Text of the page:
Laser Time, sequel, no sequel
Try not to shout, “Hell yeah!” while sliding on your knees to get a headshot.

Why it won’t get one: Although the game received a healthy dose of praise from critics, it didn’t quite break a million copies sold. Additionally, Vanquish was the last title in Sega’s limited four game deal with the developer. Add to this the fact that the studio’s best game (the aforementioned Bayonetta) needed a Nintendo exclusivity deal just to get its sequel, and it’s easy to see why gamers will be waiting for a long time for Vanquish 2.

Comix Zone

Laser Time, sequel, no sequel

Why it deserves a sequel: Comix Zone is a great example of style over substance. The game is a fairly standard brawler with various enemy types and power ups. The latter-day Genesis title features a protagonist who may be the most stereotypical 90s character of all time: Sketch Turner. Comic book artist and part-time rock musician, Turner is pulled away from his undeniably amazing life into his own comic book by one of the villains he created. The thing that makes Comix Zone so interesting is its presentation. The game is literally like playing through a comic book. When your character is finished with a wave of enemies or a puzzle, you jump through the panels of the comic. You can even make paper airplanes from the environment in a last-ditch effort to fend off foes. Comix Zone had a fair share of awesome bosses as well, making this game a Sega classic that fans of the 16-bit era could really get into.

Laser Time, sequel, no sequel
Enemies would be drawn to you. Get it? Because like “drawn” like a comic…

Why it won’t get one: The game is 18 years old now, so gamers who didn’t grow up with a Genesis in their home wouldn’t even recognize the name. Also, Sega has tried and failed to reboot a few of its older franchises, so they probably won’t attempt to drag any more titles back from the dead. Still, there may be someone interested enough in Sega’s history to pull this one out of the catacombs.

Sonic Generations

Laser Time, sequel, no sequel

Why it deserves a sequel: Sonic Generations is a lifelong Sonic fan’s dream come true. Clever references and a great sense of humor made the game feel like it was made by people who truly loved the brand and paid attention to the biggest criticisms of the series. Indeed, one of these criticisms is addressed in the very first cut scene, where all of the friends the blue blur has acquired over the last 22 years are removed from the equation. This begins a fantastic journey through Sonic history with 2D and 3D versions of levels from every major installment in the franchise with remixed music of the original stage tracks. There is so much for longtime fans and newcomers to enjoy that it’s impossible not to want more of it.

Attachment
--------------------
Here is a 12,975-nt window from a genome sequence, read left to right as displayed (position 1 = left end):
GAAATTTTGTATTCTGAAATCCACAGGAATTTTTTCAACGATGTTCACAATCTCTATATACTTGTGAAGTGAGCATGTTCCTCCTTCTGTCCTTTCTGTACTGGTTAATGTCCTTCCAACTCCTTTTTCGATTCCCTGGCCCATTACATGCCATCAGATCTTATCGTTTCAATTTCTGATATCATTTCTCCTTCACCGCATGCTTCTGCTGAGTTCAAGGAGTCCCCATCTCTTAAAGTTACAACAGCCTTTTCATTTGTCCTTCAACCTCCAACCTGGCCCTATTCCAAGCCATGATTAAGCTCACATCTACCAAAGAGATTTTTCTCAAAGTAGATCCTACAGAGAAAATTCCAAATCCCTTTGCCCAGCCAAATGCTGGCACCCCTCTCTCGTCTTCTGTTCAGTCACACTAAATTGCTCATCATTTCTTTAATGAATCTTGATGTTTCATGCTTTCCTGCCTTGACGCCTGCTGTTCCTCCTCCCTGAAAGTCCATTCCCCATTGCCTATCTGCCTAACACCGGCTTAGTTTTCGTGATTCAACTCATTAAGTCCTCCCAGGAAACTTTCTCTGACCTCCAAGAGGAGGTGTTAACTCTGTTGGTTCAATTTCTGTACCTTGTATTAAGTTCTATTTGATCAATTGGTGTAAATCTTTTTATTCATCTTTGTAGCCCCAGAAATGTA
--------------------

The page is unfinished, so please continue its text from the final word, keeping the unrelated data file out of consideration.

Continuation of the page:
Laser Time, sequel, no sequel
I’ll be playing this again if anyone needs me.

Why it won’t get one: While there’s still hope that the hedgehog’s best outing in a decade will get a sequel, Sega has publicly stated that they have no plans for one. This reinforces the growing idea that Sega just doesn’t know what to do with Sonic. He’s profitable and an important piece of gaming history, but they’ve been floundering since Sonic Adventure to find out how to make a 3D Sonic that consistently works. Sonic is faring no better in 2D with the disappointing Sonic 4. Sega has been throwing everything at the wall with their mascot, and even though the recent Sonic Lost World has been met with praise, Sega seems to want to ignore the one game that stuck.

Nick likes to write about video games. You can see more of his stuff here, and you can follow him on Twitter here

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18 thoughts on “6 Games that Deserve Sequels (But Won’t Get Them)

  1. Folklore was cool, but I’m not sure how different you could really make a sequel. Acquiring lots of different weapons that you can map to all your buttons seems like something that should be done again, though, even if it isn’t the same universe.

  2. Sweet article, and I fully agree with both BulletStorm and Vanquish deserving sequels. Both games spiced up the gameplay of their respective genres, and to me, were far more fun to play than your traditional shooters. It’s a real shame that neither got the love they truly deserved.

  3. Knowing there won’t be another Bulletstorm weighs heavily on my heart. Having a really good shitty future is a rare thing, and Bulletstorm’s was hella shitty. it also had a good sense of humor about itself. I guess Borderlands kind of feels that niche but the writing in Borderlands isn’t quite as good.

    Although I don’t think I agree with Generations. Not that it’s a bad game, but that it’ll get a sequel. I mean Generations was basically just building off of Colors, which was building off of Unleashed. Lost World took a different turn but it and the Sonic Boom games are more like spin offs than continuations of the series. The kingdom hearts dlc was a weird tie in though: https://www.youtube.com/watch?v=W2mKo5KAkps